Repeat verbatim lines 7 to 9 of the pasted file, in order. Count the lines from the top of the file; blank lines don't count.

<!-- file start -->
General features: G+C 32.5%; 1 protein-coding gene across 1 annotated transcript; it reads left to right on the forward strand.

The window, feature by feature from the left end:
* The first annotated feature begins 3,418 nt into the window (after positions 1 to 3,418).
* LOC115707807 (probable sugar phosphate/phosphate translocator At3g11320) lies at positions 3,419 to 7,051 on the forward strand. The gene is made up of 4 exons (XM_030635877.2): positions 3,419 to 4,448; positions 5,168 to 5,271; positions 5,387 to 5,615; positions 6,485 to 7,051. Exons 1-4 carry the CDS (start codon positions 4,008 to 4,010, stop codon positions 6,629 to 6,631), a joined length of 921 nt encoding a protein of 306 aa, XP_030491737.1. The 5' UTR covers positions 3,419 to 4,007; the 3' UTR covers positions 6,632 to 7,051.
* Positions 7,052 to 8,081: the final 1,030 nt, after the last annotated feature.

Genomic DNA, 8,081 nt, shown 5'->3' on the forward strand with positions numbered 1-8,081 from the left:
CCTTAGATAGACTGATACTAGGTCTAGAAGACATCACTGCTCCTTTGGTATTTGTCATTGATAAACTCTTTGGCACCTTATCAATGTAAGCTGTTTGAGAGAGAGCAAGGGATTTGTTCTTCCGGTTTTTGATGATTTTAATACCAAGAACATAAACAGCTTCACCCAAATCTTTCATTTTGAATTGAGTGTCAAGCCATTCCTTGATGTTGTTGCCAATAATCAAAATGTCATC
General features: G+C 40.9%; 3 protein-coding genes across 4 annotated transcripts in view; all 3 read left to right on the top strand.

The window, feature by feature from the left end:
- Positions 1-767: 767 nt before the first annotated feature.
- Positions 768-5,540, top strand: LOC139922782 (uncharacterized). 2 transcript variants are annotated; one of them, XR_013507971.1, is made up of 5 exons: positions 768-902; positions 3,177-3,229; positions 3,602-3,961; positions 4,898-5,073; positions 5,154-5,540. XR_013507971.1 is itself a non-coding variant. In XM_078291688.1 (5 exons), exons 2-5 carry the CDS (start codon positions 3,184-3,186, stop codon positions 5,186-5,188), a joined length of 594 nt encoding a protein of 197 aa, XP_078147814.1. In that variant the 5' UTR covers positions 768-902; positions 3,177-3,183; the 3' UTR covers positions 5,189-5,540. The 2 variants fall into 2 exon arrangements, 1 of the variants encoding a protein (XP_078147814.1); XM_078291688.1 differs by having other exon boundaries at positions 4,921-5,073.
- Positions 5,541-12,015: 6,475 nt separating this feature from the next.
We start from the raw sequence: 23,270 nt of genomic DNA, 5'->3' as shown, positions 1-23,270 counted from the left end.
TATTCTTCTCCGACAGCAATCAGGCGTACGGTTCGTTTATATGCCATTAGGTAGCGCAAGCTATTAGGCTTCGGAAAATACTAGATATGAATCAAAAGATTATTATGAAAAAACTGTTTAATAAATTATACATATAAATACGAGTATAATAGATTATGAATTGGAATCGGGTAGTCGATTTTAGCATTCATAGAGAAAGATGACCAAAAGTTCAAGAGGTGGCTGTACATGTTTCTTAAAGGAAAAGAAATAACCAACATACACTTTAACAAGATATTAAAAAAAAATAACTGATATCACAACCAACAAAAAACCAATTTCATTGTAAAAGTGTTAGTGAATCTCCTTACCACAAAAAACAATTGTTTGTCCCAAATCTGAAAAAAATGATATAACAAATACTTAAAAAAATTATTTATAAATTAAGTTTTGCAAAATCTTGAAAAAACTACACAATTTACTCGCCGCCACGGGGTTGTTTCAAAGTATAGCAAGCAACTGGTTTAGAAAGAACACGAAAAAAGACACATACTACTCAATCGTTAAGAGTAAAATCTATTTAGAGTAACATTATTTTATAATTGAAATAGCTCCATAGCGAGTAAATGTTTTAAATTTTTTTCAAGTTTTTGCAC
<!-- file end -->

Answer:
CCTTAGATAGACTGATACTAGGTCTAGAAGACATCACTGCTCCTTTGGTATTTGTCATTGATAAACTCTTTGGCACCTTATCAATGTAAGCTGTTTGAGAGAGAGCAAGGGATTTGTTCTTCCGGTTTTTGATGATTTTAATACCAAGAACATAAACAGCTTCACCCAAATCTTTCATTTTGAATTGAGTGTCAAGCCATTCCTTGATGTTGTTGCCAATAATCAAAATGTCATC
General features: G+C 40.9%; 3 protein-coding genes across 4 annotated transcripts in view; all 3 read left to right on the top strand.

The window, feature by feature from the left end: